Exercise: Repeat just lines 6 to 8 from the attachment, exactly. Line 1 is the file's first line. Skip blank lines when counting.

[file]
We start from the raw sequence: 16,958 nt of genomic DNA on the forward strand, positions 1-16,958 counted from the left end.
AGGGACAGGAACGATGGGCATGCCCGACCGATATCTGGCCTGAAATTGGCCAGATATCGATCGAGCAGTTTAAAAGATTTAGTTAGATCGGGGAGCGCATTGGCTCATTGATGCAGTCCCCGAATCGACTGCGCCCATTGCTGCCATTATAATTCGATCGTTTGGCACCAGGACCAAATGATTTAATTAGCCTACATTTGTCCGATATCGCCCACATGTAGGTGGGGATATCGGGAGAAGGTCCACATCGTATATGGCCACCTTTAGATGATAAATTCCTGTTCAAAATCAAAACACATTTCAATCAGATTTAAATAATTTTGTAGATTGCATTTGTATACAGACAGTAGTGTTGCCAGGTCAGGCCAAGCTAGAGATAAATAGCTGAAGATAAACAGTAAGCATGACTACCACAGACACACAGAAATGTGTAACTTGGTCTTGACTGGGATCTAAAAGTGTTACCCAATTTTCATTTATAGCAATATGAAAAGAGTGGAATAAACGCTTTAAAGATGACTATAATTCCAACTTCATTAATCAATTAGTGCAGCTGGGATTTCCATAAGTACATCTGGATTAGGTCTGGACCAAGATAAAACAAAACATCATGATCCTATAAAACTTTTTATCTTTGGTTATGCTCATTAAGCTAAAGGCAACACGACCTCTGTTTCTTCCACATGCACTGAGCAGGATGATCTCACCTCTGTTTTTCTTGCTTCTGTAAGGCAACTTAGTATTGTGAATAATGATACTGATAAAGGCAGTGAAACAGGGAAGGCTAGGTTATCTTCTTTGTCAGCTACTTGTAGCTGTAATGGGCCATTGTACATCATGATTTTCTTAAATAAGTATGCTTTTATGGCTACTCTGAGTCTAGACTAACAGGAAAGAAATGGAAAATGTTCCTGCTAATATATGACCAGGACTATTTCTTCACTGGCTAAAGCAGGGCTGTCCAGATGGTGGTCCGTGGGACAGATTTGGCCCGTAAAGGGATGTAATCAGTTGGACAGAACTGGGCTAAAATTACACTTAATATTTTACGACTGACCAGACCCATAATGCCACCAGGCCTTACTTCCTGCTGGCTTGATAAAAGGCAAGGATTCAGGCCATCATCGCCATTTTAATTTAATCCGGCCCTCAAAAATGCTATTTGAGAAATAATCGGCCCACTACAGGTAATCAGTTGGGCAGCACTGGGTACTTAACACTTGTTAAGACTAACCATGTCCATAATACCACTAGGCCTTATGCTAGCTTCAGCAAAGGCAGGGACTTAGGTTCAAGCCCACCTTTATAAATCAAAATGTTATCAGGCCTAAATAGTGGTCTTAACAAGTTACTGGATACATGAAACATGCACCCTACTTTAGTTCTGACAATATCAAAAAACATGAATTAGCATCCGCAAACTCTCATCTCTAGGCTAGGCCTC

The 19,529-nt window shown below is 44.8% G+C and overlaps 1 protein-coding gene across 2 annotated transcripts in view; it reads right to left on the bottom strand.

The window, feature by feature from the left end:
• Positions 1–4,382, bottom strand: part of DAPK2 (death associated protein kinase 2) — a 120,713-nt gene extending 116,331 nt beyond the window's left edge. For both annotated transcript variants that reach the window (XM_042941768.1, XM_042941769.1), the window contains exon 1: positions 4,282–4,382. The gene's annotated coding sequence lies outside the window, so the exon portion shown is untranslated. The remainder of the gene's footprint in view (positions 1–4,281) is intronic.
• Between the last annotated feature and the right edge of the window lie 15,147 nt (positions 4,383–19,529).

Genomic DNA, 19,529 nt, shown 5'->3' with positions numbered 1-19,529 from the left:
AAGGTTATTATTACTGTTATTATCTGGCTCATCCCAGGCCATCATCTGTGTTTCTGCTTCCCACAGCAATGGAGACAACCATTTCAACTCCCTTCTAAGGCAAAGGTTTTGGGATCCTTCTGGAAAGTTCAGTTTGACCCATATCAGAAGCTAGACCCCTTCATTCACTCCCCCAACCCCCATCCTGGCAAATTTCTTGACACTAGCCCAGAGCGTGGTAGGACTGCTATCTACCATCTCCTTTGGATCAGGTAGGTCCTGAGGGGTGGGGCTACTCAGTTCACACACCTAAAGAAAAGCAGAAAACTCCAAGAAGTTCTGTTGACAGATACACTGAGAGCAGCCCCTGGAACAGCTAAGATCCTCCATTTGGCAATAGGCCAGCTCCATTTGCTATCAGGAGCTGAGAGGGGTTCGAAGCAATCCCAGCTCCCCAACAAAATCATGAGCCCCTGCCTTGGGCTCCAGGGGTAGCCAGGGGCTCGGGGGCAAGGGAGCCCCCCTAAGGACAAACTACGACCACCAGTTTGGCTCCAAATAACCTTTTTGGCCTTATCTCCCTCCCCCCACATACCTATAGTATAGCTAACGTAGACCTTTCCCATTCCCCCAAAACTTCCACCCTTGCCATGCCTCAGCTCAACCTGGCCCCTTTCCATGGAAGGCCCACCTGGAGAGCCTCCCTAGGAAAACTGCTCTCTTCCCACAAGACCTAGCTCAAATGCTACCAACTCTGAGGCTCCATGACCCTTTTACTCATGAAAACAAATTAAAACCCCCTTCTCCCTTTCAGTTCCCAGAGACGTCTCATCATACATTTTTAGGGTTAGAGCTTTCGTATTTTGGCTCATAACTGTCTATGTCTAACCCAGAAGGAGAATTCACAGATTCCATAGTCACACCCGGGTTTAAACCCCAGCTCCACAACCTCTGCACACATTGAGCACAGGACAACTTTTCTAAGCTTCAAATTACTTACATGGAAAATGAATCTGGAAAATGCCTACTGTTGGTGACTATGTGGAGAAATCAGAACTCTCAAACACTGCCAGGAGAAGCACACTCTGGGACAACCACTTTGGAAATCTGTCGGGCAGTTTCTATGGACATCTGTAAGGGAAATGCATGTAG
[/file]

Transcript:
• Between the last annotated feature and the right edge of the window lie 15,147 nt (positions 4,383–19,529).

Genomic DNA, 19,529 nt, shown 5'->3' with positions numbered 1-19,529 from the left:
AAGGTTATTATTACTGTTATTATCTGGCTCATCCCAGGCCATCATCTGTGTTTCTGCTTCCCACAGCAATGGAGACAACCATTTCAACTCCCTTCTAAGGCAAAGGTTTTGGGATCCTTCTGGAAAGTTCAGTTTGACCCATATCAGAAGCTAGACCCCTTCATTCACTCCCCCAACCCCCATCCTGGCAAATTTCTTGACACTAGCCCAGAGCGTGGTAGGACTGCTATCTACCATCTCCTTTGGATCAGGTAGGTCCTGAGGGGTGGGGCTACTCAGTTCACACACCTAAAGAAAAGCAGAAAACTCCAAGAAGTTCTGTTGACAGATACACTGAGAGCAGCCCCTGGAACAGCTAAGATCCTCCATTTGGCAATAGGCCAGCTCCATTTGCTATCAGGAGCTGAGAGGGGTTCGAAGCAATCCCAGCTCCCCAACAAAATCATGAGCCCCTGCCTTGGGCTCCAGGGGTAGCCAGGGGCTCGGGGGCAAGGGAGCCCCCCTAAGGACAAACTACGACCACCAGTTTGGCTCCAAATAACCTTTTTGGCCTTATCTCCCTCCCCCCACATACCTATAGTATAGCTAACGTAGACCTTTCCCATTCCCCCAAAACTTCCACCCTTGCCATGCCTCAGCTCAACCTGGCCCCTTTCCATGGAAGGCCCACCTGGAGAGCCTCCCTAGGAAAACTGCTCTCTTCCCACAAGACCTAGCTCAAATGCTACCAACTCTGAGGCTCCATGACCCTTTTACTCATGAAAACAAATTAAAACCCCCTTCTCCCTTTCAGTTCCCAGAGACGTCTCATCATACATTTTTAGGGTTAGAGCTTTCGTATTTTGGCTCATAACTGTCTATGTCTAACCCAGAAGGAGAATTCACAGATTCCATAGTCACACCCGGGTTTAAACCCCAGCTCCACAACCTCTGCACACATTGAGCACAGGACAACTTTTCTAAGCTTCAAATTACTTACATGGAAAATGAATCTGGAAAATGCCTACTGTTGGTGACTATGTGGAGAAATCAGAACTCTCAAACACTGCCAGGAGAAGCACACTCTGGGACAACCACTTTGGAAATCTGTCGGGCAGTTTCTATGGACATCTGTAAGGGAAATGCATGTAG